partnerships

Info Session: Building a Social Network Analysis

Partners of the Literacy Coalition of Central Texas met for an interactive information session centered on utilizing Kumu, a free, web-based software, to create a Social Network Analysis (SNA). Justin DeBrosse, Director of Instructional Quality, led the discussion on how to create a SNA through Kumu and discussed the importance of identifying LCCT's collective, extended network for both the Literacy Coalition and its partners! 

Together, in collaboration with representatives from ASpIRe, AVANCE, BookSpring, and Austin Community College, DeBrosse presented the Literacy Coalition's existing SNA and accompanying map (see it below). He then gave insight on the benefits that identifying partners, the types of relationships organizations have with one another, and other key factors can provide an organization when organized into this useful tool. DeBrosse then led the small group into beginning to build their own SNA, walking them through the steps of setting up an account and how to start creating relationships. 

Wait... so what exactly is an SNA?

A Social Network Analysis, or SNA for short, is used to analyze connections between individuals, groups, or organizations. An SNA reflects power distributions between organizations and can be used as a tool to study influences and behaviors. Identifying and studying these relationships can strengthen the broader network of LCCT and all its partners! 

Check out the Literacy Coalition's SNA below!

Want to join our Social Network Analysis? Let us know by calling 512-326-8655 x.104

Local Nonprofits Get the Scoop about Immigrant Rights

Leaders across our Coalition Partner network in Central Texas gathered at the Literacy Coalition last week to hear attorney Faye Kolly's share her insight on immigrant rights and how to help protect them.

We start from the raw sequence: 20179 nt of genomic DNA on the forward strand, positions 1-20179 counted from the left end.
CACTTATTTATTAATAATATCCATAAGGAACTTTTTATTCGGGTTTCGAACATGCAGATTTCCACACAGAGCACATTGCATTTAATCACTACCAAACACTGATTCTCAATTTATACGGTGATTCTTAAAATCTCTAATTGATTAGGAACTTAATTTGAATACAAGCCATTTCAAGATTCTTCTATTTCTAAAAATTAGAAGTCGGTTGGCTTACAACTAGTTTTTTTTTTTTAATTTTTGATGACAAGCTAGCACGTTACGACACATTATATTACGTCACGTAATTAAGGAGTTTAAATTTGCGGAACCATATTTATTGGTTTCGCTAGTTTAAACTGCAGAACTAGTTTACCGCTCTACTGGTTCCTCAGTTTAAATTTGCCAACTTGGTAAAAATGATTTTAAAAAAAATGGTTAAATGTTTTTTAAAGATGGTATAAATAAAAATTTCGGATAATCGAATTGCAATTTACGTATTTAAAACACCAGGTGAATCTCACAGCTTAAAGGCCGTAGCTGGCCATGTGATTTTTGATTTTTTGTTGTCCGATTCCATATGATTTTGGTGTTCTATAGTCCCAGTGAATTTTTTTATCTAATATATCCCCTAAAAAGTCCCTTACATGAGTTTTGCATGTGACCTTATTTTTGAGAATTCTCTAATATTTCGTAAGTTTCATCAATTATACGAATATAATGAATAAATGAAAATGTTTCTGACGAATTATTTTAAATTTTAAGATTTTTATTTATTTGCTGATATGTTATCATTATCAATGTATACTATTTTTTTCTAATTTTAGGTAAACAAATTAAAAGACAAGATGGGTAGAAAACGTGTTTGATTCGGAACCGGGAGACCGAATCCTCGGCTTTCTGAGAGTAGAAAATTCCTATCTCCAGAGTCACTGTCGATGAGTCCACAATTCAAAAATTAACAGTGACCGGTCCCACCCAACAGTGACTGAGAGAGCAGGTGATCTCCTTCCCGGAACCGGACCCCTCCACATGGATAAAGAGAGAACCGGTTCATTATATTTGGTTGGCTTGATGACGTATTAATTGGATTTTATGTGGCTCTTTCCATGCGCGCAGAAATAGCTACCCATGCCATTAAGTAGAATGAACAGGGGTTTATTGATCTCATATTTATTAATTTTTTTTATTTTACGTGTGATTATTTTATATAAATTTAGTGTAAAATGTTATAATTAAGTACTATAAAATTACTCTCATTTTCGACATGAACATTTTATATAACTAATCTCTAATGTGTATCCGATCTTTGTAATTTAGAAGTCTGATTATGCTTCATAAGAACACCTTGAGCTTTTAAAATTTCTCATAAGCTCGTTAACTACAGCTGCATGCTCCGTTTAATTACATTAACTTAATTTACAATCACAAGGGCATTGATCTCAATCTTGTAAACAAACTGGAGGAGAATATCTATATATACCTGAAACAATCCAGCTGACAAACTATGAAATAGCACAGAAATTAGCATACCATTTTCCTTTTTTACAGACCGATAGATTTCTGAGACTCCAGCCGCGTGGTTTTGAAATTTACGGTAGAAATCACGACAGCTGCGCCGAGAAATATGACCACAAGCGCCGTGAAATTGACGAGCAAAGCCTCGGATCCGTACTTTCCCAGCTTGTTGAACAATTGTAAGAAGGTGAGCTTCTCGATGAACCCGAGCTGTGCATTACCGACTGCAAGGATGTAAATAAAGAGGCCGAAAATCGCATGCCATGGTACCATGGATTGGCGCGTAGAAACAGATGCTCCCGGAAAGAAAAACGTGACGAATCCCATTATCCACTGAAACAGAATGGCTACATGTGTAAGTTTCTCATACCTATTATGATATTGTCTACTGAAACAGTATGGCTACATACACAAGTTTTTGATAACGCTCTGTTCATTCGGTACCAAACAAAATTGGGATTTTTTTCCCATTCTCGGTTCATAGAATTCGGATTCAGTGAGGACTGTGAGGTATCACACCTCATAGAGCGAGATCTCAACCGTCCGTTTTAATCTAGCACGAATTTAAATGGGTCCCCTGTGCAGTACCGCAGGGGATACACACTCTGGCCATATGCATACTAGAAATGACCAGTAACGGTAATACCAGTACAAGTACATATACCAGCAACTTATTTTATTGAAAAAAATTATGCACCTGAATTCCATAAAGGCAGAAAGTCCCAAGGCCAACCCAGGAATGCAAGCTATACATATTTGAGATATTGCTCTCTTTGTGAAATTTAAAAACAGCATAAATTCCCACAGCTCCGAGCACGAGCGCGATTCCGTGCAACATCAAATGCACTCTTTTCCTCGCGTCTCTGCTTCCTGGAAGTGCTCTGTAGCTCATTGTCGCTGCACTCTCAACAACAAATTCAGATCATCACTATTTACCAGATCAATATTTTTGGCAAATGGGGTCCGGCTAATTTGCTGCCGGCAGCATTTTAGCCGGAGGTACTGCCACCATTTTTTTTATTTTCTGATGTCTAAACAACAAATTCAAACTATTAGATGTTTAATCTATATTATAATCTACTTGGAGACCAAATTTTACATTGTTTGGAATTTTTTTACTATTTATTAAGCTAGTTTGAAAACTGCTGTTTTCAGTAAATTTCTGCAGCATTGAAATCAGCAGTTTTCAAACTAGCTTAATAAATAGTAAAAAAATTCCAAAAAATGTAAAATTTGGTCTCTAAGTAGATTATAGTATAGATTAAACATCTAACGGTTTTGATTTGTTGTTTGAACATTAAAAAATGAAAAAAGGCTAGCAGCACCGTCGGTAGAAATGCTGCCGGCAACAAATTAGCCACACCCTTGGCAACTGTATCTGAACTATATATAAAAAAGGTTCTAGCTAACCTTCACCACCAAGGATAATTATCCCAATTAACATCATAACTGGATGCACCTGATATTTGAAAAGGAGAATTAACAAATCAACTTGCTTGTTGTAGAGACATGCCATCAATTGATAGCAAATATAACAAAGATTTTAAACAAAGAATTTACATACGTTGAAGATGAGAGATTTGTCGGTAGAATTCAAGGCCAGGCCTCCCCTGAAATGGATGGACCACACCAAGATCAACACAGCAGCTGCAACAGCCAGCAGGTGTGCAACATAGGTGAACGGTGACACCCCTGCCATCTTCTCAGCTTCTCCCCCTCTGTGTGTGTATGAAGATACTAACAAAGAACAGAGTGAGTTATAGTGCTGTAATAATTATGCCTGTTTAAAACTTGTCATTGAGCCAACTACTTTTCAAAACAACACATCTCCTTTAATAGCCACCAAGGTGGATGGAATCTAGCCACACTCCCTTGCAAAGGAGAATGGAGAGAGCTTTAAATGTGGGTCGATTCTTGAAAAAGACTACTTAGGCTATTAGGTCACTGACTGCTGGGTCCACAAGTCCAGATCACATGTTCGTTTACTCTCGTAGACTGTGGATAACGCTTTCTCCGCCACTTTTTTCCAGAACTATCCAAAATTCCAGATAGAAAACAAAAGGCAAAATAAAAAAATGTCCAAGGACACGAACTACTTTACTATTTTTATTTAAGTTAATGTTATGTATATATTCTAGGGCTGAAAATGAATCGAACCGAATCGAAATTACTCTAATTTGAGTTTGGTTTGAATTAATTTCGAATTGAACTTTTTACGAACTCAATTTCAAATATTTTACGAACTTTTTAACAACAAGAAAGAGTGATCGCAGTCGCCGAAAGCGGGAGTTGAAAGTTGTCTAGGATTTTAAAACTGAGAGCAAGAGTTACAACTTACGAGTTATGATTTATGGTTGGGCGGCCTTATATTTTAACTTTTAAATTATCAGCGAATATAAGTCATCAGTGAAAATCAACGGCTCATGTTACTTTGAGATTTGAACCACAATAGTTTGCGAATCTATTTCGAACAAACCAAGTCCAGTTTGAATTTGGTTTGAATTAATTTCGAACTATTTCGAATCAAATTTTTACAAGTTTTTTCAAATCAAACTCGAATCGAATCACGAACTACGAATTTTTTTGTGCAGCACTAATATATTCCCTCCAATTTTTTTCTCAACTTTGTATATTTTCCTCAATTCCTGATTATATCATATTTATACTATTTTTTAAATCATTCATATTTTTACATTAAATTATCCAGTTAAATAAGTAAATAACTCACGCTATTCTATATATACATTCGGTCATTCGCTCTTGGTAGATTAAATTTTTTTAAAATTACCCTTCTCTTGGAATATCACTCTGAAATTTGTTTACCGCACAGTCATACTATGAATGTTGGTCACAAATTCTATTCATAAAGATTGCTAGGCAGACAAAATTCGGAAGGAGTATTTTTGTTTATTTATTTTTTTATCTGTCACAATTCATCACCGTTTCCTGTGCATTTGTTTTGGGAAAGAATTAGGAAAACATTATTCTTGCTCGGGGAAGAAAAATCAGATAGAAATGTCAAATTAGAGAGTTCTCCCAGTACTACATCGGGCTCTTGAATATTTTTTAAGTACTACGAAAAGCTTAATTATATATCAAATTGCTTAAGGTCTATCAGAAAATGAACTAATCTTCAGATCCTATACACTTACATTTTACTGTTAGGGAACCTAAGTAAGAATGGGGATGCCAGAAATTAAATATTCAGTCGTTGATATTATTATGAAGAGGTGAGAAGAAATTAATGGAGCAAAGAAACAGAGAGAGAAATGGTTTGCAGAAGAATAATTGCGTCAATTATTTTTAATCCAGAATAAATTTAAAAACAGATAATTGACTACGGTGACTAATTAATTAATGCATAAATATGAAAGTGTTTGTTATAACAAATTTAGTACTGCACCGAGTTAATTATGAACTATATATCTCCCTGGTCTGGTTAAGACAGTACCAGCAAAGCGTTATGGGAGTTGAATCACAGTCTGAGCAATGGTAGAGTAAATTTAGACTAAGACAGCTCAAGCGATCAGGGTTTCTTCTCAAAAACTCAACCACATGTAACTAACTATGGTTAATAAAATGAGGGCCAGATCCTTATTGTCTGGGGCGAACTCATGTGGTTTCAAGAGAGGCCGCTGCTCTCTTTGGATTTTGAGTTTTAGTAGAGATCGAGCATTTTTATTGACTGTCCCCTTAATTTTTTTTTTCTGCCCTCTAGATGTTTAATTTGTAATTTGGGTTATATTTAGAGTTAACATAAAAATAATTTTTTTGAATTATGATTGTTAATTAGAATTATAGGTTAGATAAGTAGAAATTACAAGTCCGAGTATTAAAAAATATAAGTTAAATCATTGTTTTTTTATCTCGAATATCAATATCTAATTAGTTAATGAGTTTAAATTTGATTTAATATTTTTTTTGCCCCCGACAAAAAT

Representatives from organizations like, El Buen Samaritano, Manos de Cristo, United Way for Greater Austin, and many others came together to discuss their own rights as nonprofits as well as the rights of the various immigrant groups they serve. Faced with the changes of a new national administration, the nonprofits conceded on methods to prevent any unfair or unjust treatment towards the communities they serve.

Prior to the information session, attorney Kolly asked the group what their biggest concern was. The resounding question—what actions should be taken when U.S. Immigration and Customs Enforcement officers knock on their doors?

Kolly encouraged the group to remain calm, reminding them to ask the officers to identify themselves and produce a warrant before anything else. 

Visting from De Mott, McChesney, Curtright and Armendáriz, LLP, Kolly practices in several areas of immigration law and is dedicated to providing legal strategies for representing clients with a wide range of immigration needs. In the past, Kolly, a frequent volunteer and presenter at immigration-related events, even gave public testimony before the Texas House and Senate Committees regarding business immigration and driver’s licenses.

“I always appreciate the opportunity to engage with those in the community who are doing so much for immigrants and fostering literacy” Kolly said.